Last week, RBI governor Raghuram Rajan made a strong plea that assets of wilful defaulters should be sold right away. In the case of “malfeasance” defaulters should not be allowed to recast bank loans, he said.
On November 16, in a presentation to bankers, the deputy governor of the Reserve Bank of India (RBI), K C Chakrabarty, said, “In the last 13 years, banks have written off Rs 1 lakh crore and 95% of these are large loans. Everyone talks of the farm loan write-off, but it is the medium and large enterprises segment that has a 50% share in NPAs.”
RBI numbers showed that the banks added Rs 494,836 crore to their bad loans between 2007 and 2013. During the same period, they reduced NPAs to the extent of Rs 350,332 crore. This was possible because loans worth Rs 141,295 crore were written off; another Rs 90,887 crore were upgraded to repaying loans; and a small part — Rs 118,149 crore — was recovered from defaulters.
As Chakrabarty explained, after a technical write-off there is no incentive to pursue recovery.
True, some advances made by banks become bad debts because junior (and senior) bank officers do not diligently monitor the end use of loans taken. But much of it is on account of collusion and corruption. About 86% of such bad debts are with public sector banks.
Take one instance: A large industrial house had indirectly promoted – all through the ‘eighties and the ‘nineties – hundreds of ‘satellite’ companies. The directors of such companies were employees and friends. These satellites, in turn, raised loans of Rs 5-10 crore each. Since they were under Rs 50 crore, they often escaped RBI’s radar. Each year, after a life-span of around 5-7 years of existence, a clutch of such companies would plead helplessness in repaying the loans. New companies would then be formed to take their place. Most defaults were “technically settled” at a fraction (sometimes one-fourth) of the principal sum lent out. The rest was written off under oral instructions “from above”.
Even though the RBI was in the dark about the quantum of such happenings, the finance ministry was quite aware of this. Its own department, – the Central Economic Intelligence Bureau (CEIB) – kept track of such borrowings, and it was from the CEIB that this correspondent got several details. However, no action was taken against the bank managers, the companies or their officials.
Multiply such stratagems several-fold, and you can then appreciate the numbers presented by Chakrabarty in his talk on November 11 this year (see table). It can be seen that just 181 companies accounted for almost 78% (Rs 10,596 crore) of big frauds (of over Rs 50 crore) and involved a period of at least five years for “crystallisation” of the loans as bad debts. Of these, the bulk related to just 88 companies (involving around Rs 7,000 crore) and took over ten years for being “crystallised” as frauds.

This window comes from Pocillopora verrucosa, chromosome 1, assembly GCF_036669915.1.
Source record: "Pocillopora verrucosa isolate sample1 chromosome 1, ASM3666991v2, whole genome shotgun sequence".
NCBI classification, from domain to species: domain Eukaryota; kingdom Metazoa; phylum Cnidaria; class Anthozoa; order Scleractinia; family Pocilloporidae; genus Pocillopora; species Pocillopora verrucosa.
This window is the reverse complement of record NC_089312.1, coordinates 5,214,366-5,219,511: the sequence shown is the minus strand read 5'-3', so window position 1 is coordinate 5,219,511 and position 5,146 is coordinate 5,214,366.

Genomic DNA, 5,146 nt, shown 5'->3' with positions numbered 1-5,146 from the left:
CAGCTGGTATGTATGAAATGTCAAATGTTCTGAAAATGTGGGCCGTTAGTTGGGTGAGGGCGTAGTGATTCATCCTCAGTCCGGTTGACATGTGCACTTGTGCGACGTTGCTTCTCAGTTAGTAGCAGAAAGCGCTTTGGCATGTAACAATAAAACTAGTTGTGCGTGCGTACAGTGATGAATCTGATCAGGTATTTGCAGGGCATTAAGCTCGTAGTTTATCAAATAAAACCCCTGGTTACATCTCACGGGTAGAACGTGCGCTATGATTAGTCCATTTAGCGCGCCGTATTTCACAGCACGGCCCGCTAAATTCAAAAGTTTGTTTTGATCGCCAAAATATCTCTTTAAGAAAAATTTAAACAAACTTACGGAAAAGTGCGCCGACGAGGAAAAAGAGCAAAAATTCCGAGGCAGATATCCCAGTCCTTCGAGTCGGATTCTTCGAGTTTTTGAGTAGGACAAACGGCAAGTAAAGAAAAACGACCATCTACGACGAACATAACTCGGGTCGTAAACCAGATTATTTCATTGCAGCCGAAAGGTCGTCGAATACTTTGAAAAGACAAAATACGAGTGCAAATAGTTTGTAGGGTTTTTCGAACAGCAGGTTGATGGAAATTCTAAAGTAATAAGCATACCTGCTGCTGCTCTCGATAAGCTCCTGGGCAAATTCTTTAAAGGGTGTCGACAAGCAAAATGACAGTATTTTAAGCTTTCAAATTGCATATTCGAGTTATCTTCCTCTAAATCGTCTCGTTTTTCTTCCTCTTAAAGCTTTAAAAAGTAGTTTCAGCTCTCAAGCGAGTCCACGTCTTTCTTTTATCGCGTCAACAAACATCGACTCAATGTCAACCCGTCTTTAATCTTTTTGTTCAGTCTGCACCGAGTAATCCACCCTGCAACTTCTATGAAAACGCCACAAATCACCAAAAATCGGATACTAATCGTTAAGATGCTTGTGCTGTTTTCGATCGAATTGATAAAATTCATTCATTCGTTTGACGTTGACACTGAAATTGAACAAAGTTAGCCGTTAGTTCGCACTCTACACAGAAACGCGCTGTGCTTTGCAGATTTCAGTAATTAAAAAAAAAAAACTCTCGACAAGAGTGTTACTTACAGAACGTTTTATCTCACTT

What this means is that bankers invariably resorted to ways to conceal the non-performing nature of the amounts borrowed. In many cases, they were “ever-greened” (http://www.dnaindia.com/money/column-policy-watch-the-janus-headed-nature-of-bad-debts-and-it-s-just-getting-scarier-1931967) till a technical write-off was possible.
That is why it took the banks and the RBI over ten years to crystallise many such loans as frauds.
Sadly, very few of the companies and directors are ever labelled as wilful defaulters. The assets of the borrowers, and the colluding bankers are seldom attached. The only notable exception in recent memory is that of NSEL (National Spot Exchange Ltd) whose officers were slapped with “wilful default”. One only wishes that the same law had been applied to others as well many bigger defaulters than NSEL.
Moreover, NSEL’s defaults related to private funds. The defaults with public sector banks involved public funds (hence taxpayers’ money). Surely, the latter deserve more serious care and attention.
Consequently, banks and the taxpayer are made to suffer. The agricultural loans market has been ‘poisoned’ by teaching honest farmers to become dishonest. Politicians have taught them not to repay their loans. This alone has cost banks over Rs 60,000 crore during the last decade.
At the other end of the spectrum, politicians, bureaucrats and bankers colluded with fraudsters and allowed write-offs of over Rs 1 lakh crore.
Is it then any surprise that many citizens of India are now disgusted with the system? Will Indian banks be allowed to survive? Or will everything be handed over to foreign banks?